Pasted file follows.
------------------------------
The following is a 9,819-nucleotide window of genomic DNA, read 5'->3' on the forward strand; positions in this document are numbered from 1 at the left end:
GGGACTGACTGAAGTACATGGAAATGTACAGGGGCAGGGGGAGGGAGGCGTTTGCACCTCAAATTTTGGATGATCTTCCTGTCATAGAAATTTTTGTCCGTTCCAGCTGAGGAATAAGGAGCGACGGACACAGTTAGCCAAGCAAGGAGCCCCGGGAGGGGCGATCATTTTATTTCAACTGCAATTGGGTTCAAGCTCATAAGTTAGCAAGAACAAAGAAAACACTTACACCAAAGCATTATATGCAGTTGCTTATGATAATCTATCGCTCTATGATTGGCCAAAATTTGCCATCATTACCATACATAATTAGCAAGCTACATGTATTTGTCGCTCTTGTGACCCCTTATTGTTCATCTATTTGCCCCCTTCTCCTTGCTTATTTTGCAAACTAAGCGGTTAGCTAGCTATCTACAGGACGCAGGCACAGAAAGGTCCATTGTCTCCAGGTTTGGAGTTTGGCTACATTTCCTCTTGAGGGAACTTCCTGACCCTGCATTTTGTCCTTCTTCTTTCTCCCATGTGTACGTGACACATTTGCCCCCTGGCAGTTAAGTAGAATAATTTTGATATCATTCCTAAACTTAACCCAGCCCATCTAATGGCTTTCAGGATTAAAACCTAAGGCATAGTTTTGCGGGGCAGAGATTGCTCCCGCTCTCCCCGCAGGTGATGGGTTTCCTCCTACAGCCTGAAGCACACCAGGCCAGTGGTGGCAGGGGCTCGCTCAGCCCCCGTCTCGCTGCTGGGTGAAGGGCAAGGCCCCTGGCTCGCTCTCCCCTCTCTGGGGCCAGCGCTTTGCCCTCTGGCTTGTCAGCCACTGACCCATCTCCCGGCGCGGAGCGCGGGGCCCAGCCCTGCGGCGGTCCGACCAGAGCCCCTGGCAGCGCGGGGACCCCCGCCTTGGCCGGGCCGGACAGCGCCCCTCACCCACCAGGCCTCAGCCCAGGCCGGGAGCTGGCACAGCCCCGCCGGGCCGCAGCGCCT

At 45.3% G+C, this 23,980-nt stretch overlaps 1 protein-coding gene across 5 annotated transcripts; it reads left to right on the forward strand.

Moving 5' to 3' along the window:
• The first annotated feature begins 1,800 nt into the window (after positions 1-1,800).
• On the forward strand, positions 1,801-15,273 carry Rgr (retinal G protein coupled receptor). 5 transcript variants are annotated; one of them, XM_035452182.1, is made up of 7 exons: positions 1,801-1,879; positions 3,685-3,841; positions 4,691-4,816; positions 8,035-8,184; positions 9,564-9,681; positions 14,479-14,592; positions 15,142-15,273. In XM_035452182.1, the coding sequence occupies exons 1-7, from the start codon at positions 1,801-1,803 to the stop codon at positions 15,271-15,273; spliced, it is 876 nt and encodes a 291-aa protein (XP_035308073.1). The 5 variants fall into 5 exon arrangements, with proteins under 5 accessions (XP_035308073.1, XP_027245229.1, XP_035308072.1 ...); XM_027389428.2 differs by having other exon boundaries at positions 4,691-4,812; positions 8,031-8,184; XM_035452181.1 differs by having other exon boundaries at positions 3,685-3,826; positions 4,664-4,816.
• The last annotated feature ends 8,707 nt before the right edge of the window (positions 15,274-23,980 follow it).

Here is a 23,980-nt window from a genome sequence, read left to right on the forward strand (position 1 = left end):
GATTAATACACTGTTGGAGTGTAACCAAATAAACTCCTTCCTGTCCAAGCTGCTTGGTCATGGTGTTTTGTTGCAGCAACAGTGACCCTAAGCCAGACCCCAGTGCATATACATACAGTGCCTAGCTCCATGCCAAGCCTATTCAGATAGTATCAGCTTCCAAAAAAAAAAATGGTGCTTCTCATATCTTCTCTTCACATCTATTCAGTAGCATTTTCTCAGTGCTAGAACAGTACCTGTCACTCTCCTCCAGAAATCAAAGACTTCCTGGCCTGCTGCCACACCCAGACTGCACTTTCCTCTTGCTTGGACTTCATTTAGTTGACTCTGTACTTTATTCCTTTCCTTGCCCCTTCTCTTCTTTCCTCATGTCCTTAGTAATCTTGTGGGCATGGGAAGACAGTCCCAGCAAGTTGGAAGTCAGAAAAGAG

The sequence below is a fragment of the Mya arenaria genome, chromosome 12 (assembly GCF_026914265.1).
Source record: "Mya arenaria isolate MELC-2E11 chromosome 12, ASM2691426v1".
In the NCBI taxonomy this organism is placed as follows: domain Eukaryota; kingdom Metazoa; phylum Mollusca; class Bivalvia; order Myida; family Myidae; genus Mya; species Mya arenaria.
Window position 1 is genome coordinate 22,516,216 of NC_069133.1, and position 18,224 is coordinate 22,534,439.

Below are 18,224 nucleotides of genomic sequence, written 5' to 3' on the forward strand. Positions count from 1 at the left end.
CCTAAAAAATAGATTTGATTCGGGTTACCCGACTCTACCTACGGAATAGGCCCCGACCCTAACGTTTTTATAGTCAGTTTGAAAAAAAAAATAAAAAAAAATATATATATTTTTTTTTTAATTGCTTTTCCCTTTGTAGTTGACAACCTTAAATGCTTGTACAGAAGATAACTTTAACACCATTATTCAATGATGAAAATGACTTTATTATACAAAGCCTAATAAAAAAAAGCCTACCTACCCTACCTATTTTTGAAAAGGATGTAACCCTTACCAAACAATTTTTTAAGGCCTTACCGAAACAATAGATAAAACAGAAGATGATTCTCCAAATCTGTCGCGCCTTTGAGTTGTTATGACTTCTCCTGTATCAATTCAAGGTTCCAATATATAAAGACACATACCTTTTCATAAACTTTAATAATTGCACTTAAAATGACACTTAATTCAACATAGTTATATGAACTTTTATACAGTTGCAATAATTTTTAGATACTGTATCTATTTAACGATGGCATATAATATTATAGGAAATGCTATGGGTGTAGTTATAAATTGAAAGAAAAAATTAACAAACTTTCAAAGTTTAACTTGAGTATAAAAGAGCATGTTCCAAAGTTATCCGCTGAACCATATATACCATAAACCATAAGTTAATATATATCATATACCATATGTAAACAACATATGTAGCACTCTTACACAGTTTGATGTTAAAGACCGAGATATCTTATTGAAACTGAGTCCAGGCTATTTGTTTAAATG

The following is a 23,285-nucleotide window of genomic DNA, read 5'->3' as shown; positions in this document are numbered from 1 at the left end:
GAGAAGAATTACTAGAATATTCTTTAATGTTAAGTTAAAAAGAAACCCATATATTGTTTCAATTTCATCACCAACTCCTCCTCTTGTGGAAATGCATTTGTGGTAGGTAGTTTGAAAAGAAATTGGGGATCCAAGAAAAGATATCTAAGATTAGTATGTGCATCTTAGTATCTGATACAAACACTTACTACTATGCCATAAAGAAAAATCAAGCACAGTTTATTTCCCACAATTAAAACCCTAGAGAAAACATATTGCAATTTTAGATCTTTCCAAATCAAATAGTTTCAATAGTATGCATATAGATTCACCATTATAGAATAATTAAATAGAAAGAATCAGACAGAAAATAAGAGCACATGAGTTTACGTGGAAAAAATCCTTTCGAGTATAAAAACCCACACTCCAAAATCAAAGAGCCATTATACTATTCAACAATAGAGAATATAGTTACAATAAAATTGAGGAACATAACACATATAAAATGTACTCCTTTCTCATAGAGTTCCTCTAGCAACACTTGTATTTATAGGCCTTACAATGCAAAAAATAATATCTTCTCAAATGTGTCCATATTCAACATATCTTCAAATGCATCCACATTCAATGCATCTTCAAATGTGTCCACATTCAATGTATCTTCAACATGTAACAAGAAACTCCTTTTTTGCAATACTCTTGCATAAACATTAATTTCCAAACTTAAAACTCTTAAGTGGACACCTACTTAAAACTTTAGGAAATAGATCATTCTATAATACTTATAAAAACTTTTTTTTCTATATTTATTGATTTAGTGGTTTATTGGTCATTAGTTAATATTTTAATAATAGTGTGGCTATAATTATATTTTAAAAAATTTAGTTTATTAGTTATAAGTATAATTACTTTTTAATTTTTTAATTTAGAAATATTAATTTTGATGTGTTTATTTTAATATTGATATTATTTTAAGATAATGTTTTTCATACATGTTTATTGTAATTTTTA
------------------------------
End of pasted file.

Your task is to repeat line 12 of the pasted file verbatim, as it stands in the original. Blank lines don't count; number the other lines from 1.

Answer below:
In the NCBI taxonomy this organism is placed as follows: domain Eukaryota; kingdom Metazoa; phylum Mollusca; class Bivalvia; order Myida; family Myidae; genus Mya; species Mya arenaria.